A smile is contagious. Sure, that’s a frequently used cliché, but it’s true — so why not reiterate it? Bad days happen to the best of us: We fail tests, we fight with our parents and, sometimes, we just want to curl up in a ball and cry. However, we don’t have to let those days bother us for too long if we let ourselves lead happy lives.
Smiling may be the easiest, fastest way to find happiness. We don’t need to exert much physical effort when flashing our pearly whites and we don’t need to spend a single penny. Still, we benefit. One smile leads to another, which makes someone else’s day a little bit brighter and, in turn, makes our days brighter, too.
It’s been said that a smile is the best makeup any girl can wear, but there are two things wrong with that statement. The first, and perhaps obvious, fault is that everyone — not just “any girl” — should wear a smile. Maybe the phrase only mentions girls because guys do not typically wear makeup, but I’d still amend the saying and state that the best article in anyone’s wardrobe is his or her smile.
That brings me directly to a second problem: The statement leads us to treat a smile like makeup in the first place. When girls hide behind layers of foundation and eyeliner, they mask their natural beauty. Makeup, when used appropriately, works wonders to cover a zit or make eyes pop, but in excess it just looks fake.
If makeup is compared to a smile, then beauty must be compared to happiness, right? Well, the analogy is not so simple.
For some, the two concepts are directly analogous: Smiling on occasion means you really mean it, while smiling constantly means you’re only pretending to be happy. Others who wear a smile every day, however, are sincerely expressing their happiness. They aren’t hiding — they just lead happy lives. The difference is that their smile is a part of their natural beauty and not their makeup.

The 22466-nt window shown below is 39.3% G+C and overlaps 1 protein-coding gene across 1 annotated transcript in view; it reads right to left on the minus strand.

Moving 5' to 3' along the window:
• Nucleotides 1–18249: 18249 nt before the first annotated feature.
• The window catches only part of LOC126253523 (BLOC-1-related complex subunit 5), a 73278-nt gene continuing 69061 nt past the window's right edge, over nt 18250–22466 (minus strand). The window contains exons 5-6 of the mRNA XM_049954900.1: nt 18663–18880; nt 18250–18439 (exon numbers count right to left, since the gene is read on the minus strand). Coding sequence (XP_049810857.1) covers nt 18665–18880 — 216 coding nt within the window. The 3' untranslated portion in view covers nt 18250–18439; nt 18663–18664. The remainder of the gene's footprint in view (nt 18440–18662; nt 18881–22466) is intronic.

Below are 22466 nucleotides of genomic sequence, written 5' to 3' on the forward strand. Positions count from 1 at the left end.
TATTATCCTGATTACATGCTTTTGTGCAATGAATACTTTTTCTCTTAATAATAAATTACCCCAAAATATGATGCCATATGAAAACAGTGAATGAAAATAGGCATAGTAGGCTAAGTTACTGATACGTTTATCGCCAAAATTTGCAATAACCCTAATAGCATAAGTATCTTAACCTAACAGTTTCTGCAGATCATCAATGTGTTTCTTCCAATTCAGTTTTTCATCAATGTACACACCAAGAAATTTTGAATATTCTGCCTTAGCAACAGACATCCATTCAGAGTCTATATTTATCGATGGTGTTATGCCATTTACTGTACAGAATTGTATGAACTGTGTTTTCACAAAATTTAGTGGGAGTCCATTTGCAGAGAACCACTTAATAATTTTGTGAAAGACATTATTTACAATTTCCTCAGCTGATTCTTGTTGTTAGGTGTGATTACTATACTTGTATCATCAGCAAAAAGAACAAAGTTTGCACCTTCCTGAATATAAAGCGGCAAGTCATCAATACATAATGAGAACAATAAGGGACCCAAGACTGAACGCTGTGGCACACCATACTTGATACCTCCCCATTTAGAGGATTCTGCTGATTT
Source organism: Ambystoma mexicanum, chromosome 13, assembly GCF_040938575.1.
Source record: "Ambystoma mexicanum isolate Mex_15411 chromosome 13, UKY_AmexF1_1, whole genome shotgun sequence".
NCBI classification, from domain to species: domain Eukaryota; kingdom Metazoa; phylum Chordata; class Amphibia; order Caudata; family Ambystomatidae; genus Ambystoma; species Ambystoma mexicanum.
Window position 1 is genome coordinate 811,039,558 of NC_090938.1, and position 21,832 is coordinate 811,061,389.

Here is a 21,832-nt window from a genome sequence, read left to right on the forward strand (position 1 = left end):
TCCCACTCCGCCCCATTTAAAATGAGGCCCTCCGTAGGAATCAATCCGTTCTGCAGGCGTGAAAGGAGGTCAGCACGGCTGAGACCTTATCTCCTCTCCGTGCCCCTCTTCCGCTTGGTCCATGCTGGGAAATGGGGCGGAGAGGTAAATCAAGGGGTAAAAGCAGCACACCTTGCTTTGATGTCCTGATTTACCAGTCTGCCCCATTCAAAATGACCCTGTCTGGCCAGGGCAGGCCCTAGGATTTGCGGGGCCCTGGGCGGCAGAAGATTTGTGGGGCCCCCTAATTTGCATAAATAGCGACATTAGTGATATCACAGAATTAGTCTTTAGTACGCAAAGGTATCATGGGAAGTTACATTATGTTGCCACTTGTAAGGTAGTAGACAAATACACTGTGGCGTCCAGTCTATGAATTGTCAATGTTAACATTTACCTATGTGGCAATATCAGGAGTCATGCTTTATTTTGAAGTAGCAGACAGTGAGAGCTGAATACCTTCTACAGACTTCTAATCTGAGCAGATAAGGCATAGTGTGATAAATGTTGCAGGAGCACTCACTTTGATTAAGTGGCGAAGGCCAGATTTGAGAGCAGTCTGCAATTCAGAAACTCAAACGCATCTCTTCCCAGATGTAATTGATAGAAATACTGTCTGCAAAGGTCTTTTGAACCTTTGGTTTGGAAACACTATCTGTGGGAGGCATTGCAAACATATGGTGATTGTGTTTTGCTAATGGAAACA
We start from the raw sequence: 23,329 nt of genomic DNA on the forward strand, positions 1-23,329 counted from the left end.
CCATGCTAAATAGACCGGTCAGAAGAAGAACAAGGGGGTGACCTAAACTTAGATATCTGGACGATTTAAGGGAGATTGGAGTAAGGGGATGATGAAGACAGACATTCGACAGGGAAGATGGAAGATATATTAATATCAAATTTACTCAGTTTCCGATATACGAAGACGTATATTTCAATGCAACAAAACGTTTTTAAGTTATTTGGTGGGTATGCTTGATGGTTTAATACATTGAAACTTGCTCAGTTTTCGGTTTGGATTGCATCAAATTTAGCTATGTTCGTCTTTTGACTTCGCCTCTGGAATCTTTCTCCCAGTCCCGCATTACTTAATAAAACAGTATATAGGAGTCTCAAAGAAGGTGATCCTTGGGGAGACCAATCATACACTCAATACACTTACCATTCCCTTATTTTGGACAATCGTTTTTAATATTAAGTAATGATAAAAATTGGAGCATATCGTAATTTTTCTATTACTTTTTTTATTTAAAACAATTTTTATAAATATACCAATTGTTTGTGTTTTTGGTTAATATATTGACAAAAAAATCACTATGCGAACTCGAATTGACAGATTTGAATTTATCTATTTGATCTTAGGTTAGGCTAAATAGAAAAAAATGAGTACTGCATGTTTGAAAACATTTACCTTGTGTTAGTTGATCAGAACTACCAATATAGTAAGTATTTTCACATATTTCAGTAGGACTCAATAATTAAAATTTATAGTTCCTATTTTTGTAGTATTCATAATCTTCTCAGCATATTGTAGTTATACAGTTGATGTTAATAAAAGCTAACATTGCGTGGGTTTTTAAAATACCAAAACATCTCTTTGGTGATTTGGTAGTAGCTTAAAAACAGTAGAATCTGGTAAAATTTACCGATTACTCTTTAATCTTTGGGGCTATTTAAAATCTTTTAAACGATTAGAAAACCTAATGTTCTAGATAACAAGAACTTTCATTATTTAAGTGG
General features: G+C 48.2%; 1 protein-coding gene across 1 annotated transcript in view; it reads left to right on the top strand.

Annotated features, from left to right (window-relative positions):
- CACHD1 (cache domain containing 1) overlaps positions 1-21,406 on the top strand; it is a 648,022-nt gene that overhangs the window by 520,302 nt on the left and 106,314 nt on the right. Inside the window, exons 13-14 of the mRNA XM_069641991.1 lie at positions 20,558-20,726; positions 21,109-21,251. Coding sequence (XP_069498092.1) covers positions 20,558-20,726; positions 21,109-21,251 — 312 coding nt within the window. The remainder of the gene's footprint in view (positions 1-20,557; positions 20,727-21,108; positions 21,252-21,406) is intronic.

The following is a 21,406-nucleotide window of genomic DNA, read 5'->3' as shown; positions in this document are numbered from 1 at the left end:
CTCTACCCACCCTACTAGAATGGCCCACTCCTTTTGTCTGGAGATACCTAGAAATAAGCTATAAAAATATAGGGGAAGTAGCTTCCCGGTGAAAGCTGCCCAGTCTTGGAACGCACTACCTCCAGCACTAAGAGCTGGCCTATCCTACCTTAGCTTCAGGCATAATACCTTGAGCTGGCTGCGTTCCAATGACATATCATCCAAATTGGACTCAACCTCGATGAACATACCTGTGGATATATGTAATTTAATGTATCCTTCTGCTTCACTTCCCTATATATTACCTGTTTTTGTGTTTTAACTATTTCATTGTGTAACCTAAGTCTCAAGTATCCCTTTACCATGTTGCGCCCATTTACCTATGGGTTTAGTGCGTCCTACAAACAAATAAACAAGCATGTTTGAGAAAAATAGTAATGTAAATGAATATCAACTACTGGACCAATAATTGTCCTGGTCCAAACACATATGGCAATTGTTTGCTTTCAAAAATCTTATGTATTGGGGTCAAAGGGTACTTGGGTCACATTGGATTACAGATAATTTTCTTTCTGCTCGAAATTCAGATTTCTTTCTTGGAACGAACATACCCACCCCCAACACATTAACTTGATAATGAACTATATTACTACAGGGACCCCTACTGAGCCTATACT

I work at a restaurant, and during every shift at least one employee complains about something while not busy waiting on tables. I’ve complained too. I’m only human. When dealing with customers, though, a positive attitude and a smile are key to earning good tips. Observing the shift in behavior between the chatter among fellow employees and the communication with guests has shown me, in a very fundamental way, how forced happiness can be.
Time flies when you’re having fun, but how can you have fun if you aren’t happy? The bad days will dissipate and their effects won’t be detrimental so long as we let happiness take the driver’s seat.
I can’t count the number of times I’ve been asked why I stick up for everyone, why I don’t hold grudges, why I believe people are inherently good and why I give second, third, fourth, fifth and sixth chances. The answer is the same as my reason for smiling, even in the worst of situations.
It’s because I lead a happy life, and doing so comes with countless perks. For example, I’ve made so many good friends that I would have otherwise never come by and I see a bad grade as a bump in the road, not as the end of the world.
We shouldn’t let our happiness be a rarity we hope to uncover. We shouldn’t even let it be a daily possibility. Happiness should be our standard.
The songs about smiling are quite abundant: Vitamin C advises, “put a smile on your face / make the world a better place,” Nat King Cole says, “smile, though your heart is aching / smile, even though it’s breaking” and Avril Lavigne explains, “and that’s why I smile / it’s been a while since every day and everything has felt this right.”
Forget about whether or not you think the songs are too childish, too cheesy or too mainstream because the lyrics are truly important.
The gossip you feel you can’t get enough of, the image you feel you have to maintain and the judgmental attitude you knowingly or unknowingly exude work to keep you from leading a genuinely happy life.
Maybe you feel like your world is crashing down around you or maybe you just need a quick pick-me-up, but happiness is not as far out of your grasp as you might think. In fact, you can have it whenever you want it. We all have access to happiness; the key is in a smile.
Seligman is a member of the class of 2012.